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After spending two years with Nelson Mandela collaborating on his autobiography, Long Walk to Freedom, author and Time managing editor Stengel (You're Too Kind) felt that leaving Mandela's side "was like the sun going out of my life." In 15 compelling chapters, Stengel uses his inside perspective and more than 70 hours of taped interviews to distill wisdom from "the grandfather of South Africa," who recently turned 91, while also recounting stories from Mandela's childhood, his days as a revolutionary, his 27-year imprisonment, and his time negotiating for the country's first democratic elections. Stengel also explores Mandela's romantic relationships, including his three wives (the latest of whom, Graca Machel, he married at age 80). It's the intersection of Mandela's personal life with his part in world history that makes this portrait so vivid and compelling; indeed, the personal role he's played in Stengel's life (it was Mandela who urged Stengel to marry his wife; he became godfather to Stengel's first son) lend the volume's self-help aspects real resonance. Peeling back the many layers of Mandela's life, Stengel provides a clear view of Mandela's legacy and the lessons he has to teach.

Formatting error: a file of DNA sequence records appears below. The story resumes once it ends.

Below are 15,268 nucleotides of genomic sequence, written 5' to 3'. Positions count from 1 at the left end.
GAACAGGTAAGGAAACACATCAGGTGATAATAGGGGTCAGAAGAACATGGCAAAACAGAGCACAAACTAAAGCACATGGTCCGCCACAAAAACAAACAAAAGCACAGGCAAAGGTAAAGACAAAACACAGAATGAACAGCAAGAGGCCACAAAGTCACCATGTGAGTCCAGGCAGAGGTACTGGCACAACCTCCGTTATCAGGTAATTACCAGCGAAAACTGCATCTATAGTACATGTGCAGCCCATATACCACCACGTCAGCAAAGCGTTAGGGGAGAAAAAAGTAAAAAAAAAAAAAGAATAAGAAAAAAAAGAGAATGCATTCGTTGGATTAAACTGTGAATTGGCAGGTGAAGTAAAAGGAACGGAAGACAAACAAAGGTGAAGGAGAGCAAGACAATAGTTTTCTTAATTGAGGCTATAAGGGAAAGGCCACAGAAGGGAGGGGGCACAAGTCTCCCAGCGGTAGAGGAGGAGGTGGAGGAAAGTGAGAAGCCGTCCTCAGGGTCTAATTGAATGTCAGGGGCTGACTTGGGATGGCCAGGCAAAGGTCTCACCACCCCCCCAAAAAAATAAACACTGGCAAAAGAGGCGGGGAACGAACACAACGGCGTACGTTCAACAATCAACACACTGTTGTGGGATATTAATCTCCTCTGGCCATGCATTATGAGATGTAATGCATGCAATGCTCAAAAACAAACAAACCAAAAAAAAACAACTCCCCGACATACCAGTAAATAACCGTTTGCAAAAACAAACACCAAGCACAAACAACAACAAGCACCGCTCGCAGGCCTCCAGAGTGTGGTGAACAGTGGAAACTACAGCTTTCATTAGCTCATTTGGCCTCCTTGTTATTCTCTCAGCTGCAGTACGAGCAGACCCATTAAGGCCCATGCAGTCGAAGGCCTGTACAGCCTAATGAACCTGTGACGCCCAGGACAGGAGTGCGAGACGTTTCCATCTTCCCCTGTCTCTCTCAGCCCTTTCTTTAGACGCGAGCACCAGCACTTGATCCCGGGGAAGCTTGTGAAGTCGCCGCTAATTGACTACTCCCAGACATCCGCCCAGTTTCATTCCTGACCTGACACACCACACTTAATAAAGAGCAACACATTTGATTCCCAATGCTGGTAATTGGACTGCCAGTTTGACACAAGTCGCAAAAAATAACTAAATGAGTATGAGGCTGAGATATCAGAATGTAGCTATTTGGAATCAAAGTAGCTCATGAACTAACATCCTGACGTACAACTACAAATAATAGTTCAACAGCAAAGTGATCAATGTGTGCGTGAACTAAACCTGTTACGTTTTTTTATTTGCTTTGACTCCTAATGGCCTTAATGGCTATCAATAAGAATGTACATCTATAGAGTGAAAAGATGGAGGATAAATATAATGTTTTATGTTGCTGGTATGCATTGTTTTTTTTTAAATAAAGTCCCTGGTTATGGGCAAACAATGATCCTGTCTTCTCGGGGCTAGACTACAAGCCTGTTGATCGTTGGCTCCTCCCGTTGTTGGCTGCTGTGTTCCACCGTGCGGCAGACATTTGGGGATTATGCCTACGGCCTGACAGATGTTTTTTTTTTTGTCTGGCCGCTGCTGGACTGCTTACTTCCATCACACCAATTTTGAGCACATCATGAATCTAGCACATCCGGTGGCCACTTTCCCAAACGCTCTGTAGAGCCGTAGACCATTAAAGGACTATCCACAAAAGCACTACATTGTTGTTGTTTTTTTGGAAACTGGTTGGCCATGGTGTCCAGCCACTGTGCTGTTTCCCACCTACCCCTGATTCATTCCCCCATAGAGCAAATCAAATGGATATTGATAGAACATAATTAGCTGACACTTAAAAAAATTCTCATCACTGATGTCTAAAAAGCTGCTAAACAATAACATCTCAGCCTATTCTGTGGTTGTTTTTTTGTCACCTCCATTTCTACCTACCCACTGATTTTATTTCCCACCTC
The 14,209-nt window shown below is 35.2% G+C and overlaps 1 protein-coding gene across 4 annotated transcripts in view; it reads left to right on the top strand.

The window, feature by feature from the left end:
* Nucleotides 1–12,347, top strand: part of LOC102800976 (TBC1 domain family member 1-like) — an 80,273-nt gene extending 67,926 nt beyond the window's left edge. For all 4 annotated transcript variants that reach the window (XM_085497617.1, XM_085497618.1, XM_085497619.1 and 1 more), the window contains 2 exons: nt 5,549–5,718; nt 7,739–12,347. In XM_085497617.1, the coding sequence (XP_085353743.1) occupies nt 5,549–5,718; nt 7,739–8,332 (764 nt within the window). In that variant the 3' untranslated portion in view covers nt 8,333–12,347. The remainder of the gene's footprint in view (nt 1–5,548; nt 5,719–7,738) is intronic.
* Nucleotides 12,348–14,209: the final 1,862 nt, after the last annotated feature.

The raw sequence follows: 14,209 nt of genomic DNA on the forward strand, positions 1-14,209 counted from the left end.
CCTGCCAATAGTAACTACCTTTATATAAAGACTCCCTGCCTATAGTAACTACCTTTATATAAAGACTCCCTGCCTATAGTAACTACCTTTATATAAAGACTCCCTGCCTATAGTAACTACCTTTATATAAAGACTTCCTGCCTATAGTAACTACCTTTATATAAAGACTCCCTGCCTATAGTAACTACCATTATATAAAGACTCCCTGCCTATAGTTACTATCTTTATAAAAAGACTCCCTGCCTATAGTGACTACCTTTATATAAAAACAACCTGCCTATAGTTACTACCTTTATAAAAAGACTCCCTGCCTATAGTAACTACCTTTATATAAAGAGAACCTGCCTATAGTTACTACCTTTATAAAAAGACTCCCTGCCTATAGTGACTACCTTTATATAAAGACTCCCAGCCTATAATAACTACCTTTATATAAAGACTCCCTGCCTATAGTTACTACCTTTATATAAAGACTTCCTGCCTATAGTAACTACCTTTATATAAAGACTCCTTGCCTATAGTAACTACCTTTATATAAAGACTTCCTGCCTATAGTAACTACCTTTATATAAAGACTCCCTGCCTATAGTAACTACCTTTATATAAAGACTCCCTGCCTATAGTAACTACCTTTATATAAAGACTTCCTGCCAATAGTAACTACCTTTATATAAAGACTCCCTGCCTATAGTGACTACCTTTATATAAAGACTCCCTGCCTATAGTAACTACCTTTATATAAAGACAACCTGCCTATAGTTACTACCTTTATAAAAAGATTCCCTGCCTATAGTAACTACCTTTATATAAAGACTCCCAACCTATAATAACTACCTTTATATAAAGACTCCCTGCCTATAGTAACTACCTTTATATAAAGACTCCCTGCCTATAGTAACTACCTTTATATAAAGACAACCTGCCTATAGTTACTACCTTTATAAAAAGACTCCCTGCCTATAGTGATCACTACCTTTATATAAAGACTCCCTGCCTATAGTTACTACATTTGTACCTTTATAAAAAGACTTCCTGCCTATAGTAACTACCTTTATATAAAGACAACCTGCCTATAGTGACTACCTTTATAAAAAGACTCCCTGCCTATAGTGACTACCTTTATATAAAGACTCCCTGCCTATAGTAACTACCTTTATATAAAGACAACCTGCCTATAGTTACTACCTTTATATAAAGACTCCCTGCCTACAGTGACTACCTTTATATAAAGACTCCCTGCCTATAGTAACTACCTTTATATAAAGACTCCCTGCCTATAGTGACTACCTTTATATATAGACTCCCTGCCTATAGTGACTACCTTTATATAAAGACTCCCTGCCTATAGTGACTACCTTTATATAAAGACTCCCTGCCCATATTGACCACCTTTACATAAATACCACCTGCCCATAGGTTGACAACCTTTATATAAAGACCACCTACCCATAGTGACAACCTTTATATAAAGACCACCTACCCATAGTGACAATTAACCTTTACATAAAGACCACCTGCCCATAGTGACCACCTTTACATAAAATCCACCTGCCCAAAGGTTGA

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ISBN-10:  0307460681
ISBN-13:  978-0307460684
Author:  Richard Stengel
Genre:  Health, Mind & Body
Publisher:  Crown Archetype
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review by . March 23, 2010
What would Nelson Mandela do?    Toward the end of Mandela's Way, Richard Stengel asks this question. Stengel helped Mandela write his autobiography, Long Walk to Freedom, in the early 1990s, and this question helped him "internalize [Mandela] and his ideas." Mandela's Way is biographical, but with a moral point. How can reflecting on the life of Nelson Mandela help us live?    The tradition of biography as moral exercise is as old as the Greeks and Romans, …
review by . March 09, 2010
This is hagiography, pure and simple.     The author, Richard Stengel, Managing Editor of Time Magazine, not only makes his uncritical admiration - or perhaps veneration would be the better word - absolutely clear, but goes further and labels Barack Obama "[Mandela's] true successor on the world stage" in many ways. I am not joking.     Personally I have mixed views toward Mandela. I do not doubt that he has great personal courage, but I also question his …
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